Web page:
Where is Pakistan Headed to after Govt’s Election Rout in Punjab?

Some analysts in Pakistan do not rule out the impositionn of martial law if the ongoinng political crisis continue to take a heavy toll on the economy.

By A Correspondent
High inflation and economic stagnation has hit lower middle and middle class in Pakistan. (Photo courtesy Wikimedia Commonns)
Pakistan is sinking deeper into the political and constitutional crisis triggered by the removal of former prime minister Imran Khan through a controversial parliamentary vote on April 10 this year. Khan’s Pakistan Tehrik e Insaf party delivered a stunning defeat to Pakistan Muslim League of Prime Minister Shahbaz Sharif in the by-elections for the 20 seats of Punjab Assembly. Punjab is Pakistan’s largest province and is considered the power base of Sharifs, who enjoy the tacit backing of country’s powerful military.

The Punjab verdict has changed party position in the provincial assembly where Chief Minister Hamza Sharif, the 48 years old son of Prime Minister Sharif, has lost majority and is expected to lose office to Chaudhary Pervez Elahi, PTI’s candidate for the office. Khan’s PTI and his allies now have the support of 188 MPs against the required 186.

The election for the chief minister will be held on Friday, June 22, under the Supreme court orders. But many in Pakistan fear that the vote may be manipulated or even if Pervez Elahi is elected, the government may not administer oath of office to him on different pretexts, thereby ensuring the young Sharif stays in office.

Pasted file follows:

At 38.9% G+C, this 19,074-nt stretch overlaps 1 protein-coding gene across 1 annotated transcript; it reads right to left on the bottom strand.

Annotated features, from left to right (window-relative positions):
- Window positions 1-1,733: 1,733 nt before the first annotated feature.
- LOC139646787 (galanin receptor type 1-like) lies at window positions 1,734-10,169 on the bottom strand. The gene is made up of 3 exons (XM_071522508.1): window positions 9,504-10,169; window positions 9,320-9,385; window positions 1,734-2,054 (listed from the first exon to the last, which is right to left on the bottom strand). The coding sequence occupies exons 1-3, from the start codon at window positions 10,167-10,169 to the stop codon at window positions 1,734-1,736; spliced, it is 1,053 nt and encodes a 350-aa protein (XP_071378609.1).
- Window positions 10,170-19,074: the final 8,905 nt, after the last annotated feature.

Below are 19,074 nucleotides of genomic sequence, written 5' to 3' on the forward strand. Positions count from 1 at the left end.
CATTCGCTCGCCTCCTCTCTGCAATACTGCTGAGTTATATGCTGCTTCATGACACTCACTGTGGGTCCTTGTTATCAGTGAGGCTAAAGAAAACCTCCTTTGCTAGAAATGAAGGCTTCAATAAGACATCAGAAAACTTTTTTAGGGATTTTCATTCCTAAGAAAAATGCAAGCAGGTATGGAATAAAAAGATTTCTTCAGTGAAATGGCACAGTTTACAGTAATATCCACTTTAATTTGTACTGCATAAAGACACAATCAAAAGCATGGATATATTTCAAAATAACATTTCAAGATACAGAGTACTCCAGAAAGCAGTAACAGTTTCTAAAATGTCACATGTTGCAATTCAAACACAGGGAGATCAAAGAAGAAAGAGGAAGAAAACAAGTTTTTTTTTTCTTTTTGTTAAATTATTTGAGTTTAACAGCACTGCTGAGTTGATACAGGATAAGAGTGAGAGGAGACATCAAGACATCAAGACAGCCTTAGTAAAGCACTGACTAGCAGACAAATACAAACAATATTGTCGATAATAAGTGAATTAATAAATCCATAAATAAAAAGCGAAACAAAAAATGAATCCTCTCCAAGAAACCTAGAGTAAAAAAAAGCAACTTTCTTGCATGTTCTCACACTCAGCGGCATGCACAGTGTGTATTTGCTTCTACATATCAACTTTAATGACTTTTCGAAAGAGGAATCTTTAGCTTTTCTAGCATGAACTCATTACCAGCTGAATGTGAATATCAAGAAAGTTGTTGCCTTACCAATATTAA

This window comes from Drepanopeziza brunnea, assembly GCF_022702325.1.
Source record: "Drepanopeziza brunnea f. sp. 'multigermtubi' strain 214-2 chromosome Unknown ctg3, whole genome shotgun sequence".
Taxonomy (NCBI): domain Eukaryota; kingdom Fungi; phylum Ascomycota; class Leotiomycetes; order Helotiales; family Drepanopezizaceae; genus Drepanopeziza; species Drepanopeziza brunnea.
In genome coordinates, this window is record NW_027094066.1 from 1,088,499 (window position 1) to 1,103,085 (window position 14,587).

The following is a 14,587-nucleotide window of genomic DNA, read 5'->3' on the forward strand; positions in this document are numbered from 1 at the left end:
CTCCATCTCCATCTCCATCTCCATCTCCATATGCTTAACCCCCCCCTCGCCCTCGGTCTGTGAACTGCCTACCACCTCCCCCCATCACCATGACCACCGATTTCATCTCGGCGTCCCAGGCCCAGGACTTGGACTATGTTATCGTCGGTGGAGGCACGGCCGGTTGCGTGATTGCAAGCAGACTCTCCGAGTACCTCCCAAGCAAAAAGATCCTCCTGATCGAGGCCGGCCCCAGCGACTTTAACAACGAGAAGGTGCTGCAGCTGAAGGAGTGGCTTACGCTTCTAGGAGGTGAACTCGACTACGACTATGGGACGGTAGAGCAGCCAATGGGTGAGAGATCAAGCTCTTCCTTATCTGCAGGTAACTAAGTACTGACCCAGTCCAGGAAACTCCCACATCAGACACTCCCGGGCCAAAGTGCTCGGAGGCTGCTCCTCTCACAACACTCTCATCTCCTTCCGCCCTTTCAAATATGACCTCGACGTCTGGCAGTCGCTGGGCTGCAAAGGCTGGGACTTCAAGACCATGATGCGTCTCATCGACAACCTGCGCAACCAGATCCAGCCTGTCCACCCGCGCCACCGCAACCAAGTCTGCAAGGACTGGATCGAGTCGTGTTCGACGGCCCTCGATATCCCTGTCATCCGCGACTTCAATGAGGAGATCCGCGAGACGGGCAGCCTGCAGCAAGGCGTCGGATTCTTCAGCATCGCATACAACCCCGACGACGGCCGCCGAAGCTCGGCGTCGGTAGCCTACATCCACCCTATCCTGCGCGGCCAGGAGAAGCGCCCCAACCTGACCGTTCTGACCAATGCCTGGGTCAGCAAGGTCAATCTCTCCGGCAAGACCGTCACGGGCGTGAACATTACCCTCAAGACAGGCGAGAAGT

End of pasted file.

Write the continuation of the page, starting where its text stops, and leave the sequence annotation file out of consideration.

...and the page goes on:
The Sharif government and its allies at a huddle in Lahore announced to “do all it can to salvage” his son’s government in Punjab. Interior Minister Rana Sanaullah, who himself is facing drug trafficking charges, hinted on July 19 that some members of Punjab Assembly from Khan’s PTI may be taken into custody, ahead of the crucial chief minister election. Reports of horse trading are also making the rouds. Thus, Punjab, which accounts for more than half of the country’s population, may remain unstable despite PTI’s electoral success and its democratic right to get its nominee elected as the chief minister.

Prime Minister Shahbaz Sharif in a light mood with PPP leader Asif Ali Zardari and JUI’s Maulana Fazlur Rehman at a meetig in Lahore on July 19, hours after Pakistani rupee lost more than Rs 5 in value against dollar. (Photo via Twitter)

The Sharif-lead multi-party alliance rejected Khan’s fresh calls for announcing elections on July 19, insisting that it will complete the term of present assemblies. “The only way forward from here is to hold fair & free elections,” he said on Twitter. “Any other path will only lead to greater political uncertainty & further economic chaos.”

Instability thus is bound to afflict Pakistan for the days and weeks to come unless the military changes its position and withdraws its support to the Sharif government and forces it to announces fresh elections.

The New York Times gave significant coverage to PTI’s victory in Punjab. Sharif’s party “is left in a Catch-22 situation,” NYT quoted Abdul Basit, a research fellow at the S. Rajaratnam School of International Studies, Singapore, as saying in a report on July 18. “If it hangs onto power in the center,” he said, “Shahbaz Sharif will be a lame duck prime minister, while early elections will be a political suicide.”